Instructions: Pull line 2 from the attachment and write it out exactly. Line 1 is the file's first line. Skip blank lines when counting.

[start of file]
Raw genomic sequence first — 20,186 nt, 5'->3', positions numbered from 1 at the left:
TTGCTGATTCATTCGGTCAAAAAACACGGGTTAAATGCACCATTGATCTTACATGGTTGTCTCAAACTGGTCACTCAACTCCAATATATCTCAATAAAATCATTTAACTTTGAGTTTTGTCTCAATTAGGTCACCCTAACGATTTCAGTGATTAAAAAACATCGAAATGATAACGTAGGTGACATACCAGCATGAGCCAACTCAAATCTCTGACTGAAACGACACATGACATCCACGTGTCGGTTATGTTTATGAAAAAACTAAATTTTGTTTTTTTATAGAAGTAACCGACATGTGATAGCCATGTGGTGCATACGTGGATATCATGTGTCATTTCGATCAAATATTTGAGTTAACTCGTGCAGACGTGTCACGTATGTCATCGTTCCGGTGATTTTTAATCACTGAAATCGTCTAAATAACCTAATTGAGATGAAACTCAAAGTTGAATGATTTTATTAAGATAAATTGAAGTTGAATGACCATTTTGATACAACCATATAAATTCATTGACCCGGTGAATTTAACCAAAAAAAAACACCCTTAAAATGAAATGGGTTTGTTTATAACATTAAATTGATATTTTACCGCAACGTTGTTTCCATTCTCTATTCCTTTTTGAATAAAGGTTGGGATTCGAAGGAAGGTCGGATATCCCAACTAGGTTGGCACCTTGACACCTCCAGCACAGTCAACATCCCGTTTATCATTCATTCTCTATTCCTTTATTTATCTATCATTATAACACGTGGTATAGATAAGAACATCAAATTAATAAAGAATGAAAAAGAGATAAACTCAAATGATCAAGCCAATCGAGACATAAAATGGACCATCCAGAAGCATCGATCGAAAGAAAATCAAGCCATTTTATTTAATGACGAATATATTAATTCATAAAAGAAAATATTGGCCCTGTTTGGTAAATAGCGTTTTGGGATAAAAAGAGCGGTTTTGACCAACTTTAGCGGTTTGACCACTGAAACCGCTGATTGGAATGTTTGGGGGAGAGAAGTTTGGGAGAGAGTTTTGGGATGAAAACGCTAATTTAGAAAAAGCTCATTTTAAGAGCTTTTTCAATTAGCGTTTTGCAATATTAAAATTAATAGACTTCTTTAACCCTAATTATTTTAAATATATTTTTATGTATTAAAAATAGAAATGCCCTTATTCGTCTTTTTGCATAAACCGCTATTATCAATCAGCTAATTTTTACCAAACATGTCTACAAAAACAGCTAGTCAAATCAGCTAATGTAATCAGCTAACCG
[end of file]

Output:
TTGCTGATTCATTCGGTCAAAAAACACGGGTTAAATGCACCATTGATCTTACATGGTTGTCTCAAACTGGTCACTCAACTCCAATATATCTCAATAAAATCATTTAACTTTGAGTTTTGTCTCAATTAGGTCACCCTAACGATTTCAGTGATTAAAAAACATCGAAATGATAACGTAGGTGACATACCAGCATGAGCCAACTCAAATCTCTGACTGAAACGACACATGACATCCACGTGTCGGTTATGTTTATGAAAAAACTAAATTTTGTTTTTTTATAGAAGTAACCGACATGTGATAGCCATGTGGTGCATACGTGGATATCATGTGTCATTTCGATCAAATATTTGAGTTAACTCGTGCAGACGTGTCACGTATGTCATCGTTCCGGTGATTTTTAATCACTGAAATCGTCTAAATAACCTAATTGAGATGAAACTCAAAGTTGAATGATTTTATTAAGATAAATTGAAGTTGAATGACCATTTTGATACAACCATATAAATTCATTGACCCGGTGAATTTAACCAAAAAAAAACACCCTTAAAATGAAATGGGTTTGTTTATAACATTAAATTGATATTTTACCGCAACGTTGTTTCCATTCTCTATTCCTTTTTGAATAAAGGTTGGGATTCGAAGGAAGGTCGGATATCCCAACTAGGTTGGCACCTTGACACCTCCAGCACAGTCAACATCCCGTTTATCATTCATTCTCTATTCCTTTATTTATCTATCATTATAACACGTGGTATAGATAAGAACATCAAATTAATAAAGAATGAAAAAGAGATAAACTCAAATGATCAAGCCAATCGAGACATAAAATGGACCATCCAGAAGCATCGATCGAAAGAAAATCAAGCCATTTTATTTAATGACGAATATATTAATTCATAAAAGAAAATATTGGCCCTGTTTGGTAAATAGCGTTTTGGGATAAAAAGAGCGGTTTTGACCAACTTTAGCGGTTTGACCACTGAAACCGCTGATTGGAATGTTTGGGGGAGAGAAGTTTGGGAGAGAGTTTTGGGATGAAAACGCTAATTTAGAAAAAGCTCATTTTAAGAGCTTTTTCAATTAGCGTTTTGCAATATTAAAATTAATAGACTTCTTTAACCCTAATTATTTTAAATATATTTTTATGTATTAAAAATAGAAATGCCCTTATTCGTCTTTTTGCATAAACCGCTATTATCAATCAGCTAATTTTTACCAAACATGTCTACAAAAACAGCTAGTCAAATCAGCTAATGTAATCAGCTAACCG